Towards 1890 a new artistic culture focussed on interpreting the concept of “modernity” began to emerge: Art Nouveau. This movement used a modern visual language that rejected all reference to the past, becoming a new and universal style.
The figure of the architect is key in the development of design in this period as, with the close relationship they created between architecture and the decorative arts, they satisfied the needs and desires of the new social classes.
This new style was interpreted in different ways from country to country: from Scotland to Italy, from Scandinavia to the USA, from Austria to France, Belgium and Spain… In Glasgow, Charles Rennie Mackintosh designed furniture to be perfectly integrated into the architectural context, with an eye to the overall design of the space, an approach also evident in the USA with the works of Frank Lloyd Wright.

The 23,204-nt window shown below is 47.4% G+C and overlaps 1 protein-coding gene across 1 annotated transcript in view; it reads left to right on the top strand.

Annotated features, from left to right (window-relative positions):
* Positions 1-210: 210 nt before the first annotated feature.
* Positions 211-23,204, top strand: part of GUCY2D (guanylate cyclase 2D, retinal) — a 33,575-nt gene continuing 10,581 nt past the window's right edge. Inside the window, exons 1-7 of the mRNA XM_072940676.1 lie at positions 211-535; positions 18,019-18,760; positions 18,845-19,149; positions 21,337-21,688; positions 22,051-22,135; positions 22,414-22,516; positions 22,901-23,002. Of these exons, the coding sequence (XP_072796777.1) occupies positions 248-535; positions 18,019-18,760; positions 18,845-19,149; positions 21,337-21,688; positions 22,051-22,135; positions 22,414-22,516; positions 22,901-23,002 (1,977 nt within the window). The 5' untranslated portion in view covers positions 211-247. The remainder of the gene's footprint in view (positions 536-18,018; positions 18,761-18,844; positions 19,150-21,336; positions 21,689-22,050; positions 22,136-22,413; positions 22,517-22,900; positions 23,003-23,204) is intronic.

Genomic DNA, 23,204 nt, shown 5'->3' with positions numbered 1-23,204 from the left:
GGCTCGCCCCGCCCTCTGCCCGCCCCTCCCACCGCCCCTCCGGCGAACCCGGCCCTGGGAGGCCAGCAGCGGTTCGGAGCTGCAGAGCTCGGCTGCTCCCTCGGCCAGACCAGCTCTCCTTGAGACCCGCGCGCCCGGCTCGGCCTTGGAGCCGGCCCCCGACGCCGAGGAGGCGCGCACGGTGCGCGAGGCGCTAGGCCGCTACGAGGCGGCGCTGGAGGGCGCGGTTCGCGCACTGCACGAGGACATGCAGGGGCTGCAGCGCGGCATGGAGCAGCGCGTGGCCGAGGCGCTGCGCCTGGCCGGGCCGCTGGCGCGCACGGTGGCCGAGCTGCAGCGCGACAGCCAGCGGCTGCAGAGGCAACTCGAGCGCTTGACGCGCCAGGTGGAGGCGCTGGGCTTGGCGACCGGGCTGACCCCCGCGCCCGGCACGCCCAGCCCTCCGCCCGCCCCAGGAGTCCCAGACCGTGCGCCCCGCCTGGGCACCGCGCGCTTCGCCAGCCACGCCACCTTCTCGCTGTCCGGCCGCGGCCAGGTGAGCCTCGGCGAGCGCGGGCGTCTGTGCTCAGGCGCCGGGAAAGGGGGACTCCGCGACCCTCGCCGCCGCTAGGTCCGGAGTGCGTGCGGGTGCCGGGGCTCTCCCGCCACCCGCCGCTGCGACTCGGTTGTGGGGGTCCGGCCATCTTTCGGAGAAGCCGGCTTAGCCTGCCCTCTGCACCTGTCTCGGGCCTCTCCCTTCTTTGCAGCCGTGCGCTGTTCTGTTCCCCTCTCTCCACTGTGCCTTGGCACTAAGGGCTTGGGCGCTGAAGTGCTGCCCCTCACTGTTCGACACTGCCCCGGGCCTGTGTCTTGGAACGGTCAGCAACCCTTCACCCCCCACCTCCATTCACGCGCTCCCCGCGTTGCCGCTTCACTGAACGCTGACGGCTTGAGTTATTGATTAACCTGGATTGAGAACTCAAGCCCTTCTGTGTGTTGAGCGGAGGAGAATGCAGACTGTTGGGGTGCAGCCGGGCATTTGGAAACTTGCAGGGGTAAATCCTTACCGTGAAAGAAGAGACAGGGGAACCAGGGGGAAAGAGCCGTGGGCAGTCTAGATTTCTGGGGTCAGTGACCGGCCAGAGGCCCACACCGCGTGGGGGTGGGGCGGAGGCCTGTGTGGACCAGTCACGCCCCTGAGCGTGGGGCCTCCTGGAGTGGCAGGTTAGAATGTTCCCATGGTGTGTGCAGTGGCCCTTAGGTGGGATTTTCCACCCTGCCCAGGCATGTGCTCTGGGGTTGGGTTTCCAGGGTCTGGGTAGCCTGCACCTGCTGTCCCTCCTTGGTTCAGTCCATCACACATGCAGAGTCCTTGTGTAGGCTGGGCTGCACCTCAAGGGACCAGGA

The Vienna Secession was formed by a group of Austrian artists including Gustav Klimt, Joseph Maria Olbrich, Josef Hoffman and Kolomon Moser. Hoffman and Kolomon went on to found the incredibly creative Wiener Werkstätte that produced extremely refined and precious items, while Adolf Loos worked on proto-rationalist architecture and objects. Antoni Gaudì took a direction all of his own in which he used manual skills to formally define his designs.